U.S. urges travelers to be vigilant in aftermath of bin Laden death

Courtesy Michelle Baran
Planes at Newark Liberty International Airport

In the wake of news that al Qaeda leader Osama bin Laden was killed in Pakistan on Sunday, the U.S. State Department urged U.S. citizens traveling abroad to be alert to "enhanced potential for anti-American violence."

The worldwide travel alert was issued just as news surfaced that bin Laden, the mastermind behind the Sept. 11 attacks, had been killed in an American operation.

"Given the uncertainty and volatility of the current situation, U.S. citizens in areas where recent events could cause anti-American violence are strongly urged to limit their travel outside of their homes and hotels and avoid mass gatherings and demonstrations," the State Department cautioned.

So, what does this mean for travelers heading abroad? The State Department recommends that travelers remain alert, suggesting that they monitor local news, stay in touch with family and friends, and enroll in the its Smart Traveler Enrollment Program (STEP), to receive updated information on travel and security issues. Not very precise, but apparently that’s because neither is the potential threat.

Secretary of Homeland Security Janet Napolitano said in a statement on Monday that the Department of Homeland Security would not be issuing a National Terrorism Advisory System alert at this time because "we will only issue alerts when we have specific or credible information to convey to the American public."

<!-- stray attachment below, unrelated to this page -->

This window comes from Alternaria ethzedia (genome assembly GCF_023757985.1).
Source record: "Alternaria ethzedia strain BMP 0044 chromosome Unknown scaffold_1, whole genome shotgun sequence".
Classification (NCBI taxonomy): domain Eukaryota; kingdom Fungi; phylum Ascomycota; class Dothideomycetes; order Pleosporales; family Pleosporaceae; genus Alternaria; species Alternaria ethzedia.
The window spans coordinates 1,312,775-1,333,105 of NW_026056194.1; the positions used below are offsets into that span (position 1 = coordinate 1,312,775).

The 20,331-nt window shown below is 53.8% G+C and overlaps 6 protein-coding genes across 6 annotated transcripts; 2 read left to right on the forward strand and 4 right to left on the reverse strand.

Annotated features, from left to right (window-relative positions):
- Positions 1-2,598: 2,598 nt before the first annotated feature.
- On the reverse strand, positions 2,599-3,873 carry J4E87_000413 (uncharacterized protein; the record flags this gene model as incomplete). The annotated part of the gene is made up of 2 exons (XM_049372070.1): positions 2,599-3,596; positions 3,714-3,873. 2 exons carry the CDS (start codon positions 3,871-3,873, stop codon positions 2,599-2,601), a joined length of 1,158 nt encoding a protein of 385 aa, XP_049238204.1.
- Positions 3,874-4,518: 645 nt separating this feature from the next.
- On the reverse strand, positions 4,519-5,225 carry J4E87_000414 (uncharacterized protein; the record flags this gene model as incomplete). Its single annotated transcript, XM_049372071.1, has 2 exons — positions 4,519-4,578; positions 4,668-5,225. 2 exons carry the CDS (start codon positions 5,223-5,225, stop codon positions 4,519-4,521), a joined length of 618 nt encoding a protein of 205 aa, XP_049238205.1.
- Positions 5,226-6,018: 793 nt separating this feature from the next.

The NTAS replaced the color-coded threat system.

Furthermore, the Transportation Security Administration has not released a statement about whether there will be tighter security at the nation’s airports in light of the news.

In a speech late Sunday, President Barack Obama reminded Americans that despite the important victory, the threat of terrorism remains.

Bin Laden's "death does not mark the end of our effort," President Obama said. "There's no doubt that al Qaeda will continue to pursue attacks against us. We must — and we will — remain vigilant at home and abroad."

Does the news about bin Laden make you nervous about security and travel? Let us know by commenting below.

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